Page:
Basic features of a proposal

There are some basic features that all proposals are likely to contain, which are summarised in the table below (based on information in Björk, Björk & Räisänen, 1996). However, the information provided is only a guideline – you may need to adjust according to your document’s purpose and your discipline’s preferences.

Basic Features
1. A well-stated definition of the problem
  • a description of the problem
  • the causes of the problem
  • the consequences should the problem remain unsolved.
2. A clearly stated proposal to solve the problem
  • arguments in favour of your solution
  • some hints as to how to implement the solution
3. Awareness of alternative proposals
  • alternative solutions for the problem
  • acceptance or refutation each alternative solution
4. An evaluation of the benefits of your proposal
  • positive effects of your proposal, for example, cost benefits or sustainability
5. Possible counter arguments to your proposal
  • an awareness of possible objections to your proposal that you, in turn, argue against
6. A careful analysis of your audience
  • the needs, convictions and prejudices of the readers are taken into account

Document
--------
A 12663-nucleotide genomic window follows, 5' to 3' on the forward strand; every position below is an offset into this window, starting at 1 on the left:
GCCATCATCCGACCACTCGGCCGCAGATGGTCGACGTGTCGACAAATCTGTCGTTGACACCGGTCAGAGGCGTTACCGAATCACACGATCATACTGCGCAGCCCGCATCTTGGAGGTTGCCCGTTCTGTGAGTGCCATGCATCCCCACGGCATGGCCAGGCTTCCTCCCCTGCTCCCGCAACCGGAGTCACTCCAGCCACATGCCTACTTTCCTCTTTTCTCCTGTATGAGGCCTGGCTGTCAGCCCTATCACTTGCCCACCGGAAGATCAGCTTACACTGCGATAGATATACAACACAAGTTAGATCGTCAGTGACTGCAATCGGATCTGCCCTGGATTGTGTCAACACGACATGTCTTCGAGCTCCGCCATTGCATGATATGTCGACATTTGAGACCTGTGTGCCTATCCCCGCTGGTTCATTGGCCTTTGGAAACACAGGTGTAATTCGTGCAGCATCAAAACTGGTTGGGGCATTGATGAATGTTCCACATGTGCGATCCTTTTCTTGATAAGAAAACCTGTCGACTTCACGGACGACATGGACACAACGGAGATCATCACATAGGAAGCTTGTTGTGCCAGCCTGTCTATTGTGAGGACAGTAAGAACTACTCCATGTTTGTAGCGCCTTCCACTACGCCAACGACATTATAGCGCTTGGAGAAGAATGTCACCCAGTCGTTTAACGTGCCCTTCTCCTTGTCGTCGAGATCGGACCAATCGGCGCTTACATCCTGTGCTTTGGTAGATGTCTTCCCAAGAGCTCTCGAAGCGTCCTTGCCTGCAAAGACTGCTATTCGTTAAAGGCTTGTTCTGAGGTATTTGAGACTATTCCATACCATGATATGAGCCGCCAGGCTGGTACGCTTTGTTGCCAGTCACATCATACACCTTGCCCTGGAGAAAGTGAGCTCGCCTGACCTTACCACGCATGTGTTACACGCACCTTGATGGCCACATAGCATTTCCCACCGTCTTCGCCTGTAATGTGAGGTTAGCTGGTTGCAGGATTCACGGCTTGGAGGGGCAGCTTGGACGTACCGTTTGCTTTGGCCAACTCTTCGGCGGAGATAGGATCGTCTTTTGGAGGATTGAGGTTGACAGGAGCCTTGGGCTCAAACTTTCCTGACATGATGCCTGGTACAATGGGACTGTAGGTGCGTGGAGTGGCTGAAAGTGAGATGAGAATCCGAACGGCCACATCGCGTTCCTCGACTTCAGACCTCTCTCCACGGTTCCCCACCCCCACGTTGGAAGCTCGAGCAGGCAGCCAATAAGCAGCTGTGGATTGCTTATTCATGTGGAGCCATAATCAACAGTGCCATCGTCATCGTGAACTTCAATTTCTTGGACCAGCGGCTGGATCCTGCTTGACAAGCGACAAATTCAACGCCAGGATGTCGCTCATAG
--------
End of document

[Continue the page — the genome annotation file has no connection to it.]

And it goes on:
• the information selected is neither too basic nor too narrow for your audience’s knowledge base
7. A reasonable, sensible tone
  • irony and sarcasm are avoided (unless it is your specific purpose to be ironic)
  • counterarguments are fairly and reasonably evaluated, without attacking those who disagree with you
  • the appeal is to the intellect rather than to the emotions (although appealing to the emotions subtly is likely to be necessary at times as part of the persuasive tone – see persuasive writing).

Academic Proposals

An academic proposal, such as an application for PhD studies, usually looks a bit different from a business proposal. The following sections are commonly found in an academic proposal:

  1. Introduction and Theoretical Framework
  2. Statement of the Problem
  3. Purpose of the Study
  4. Review of the Literature
  5. Research Questions and/or Hypotheses
  6. The Design – Methods and Procedures
  7. Limitations and Delimitations
  8. Significance of the Study
  9. References
  10. Appendices

You will find information on all the sections here: The Elements of a Proposal by Frank Pajares

N.B. Information regarding features of other proposal types will be available here in the future.

Reference: Björk,L., Björk, M. & C. Räisänen (1996). Academic Writing, A University Writing Course. Studentlitteratur.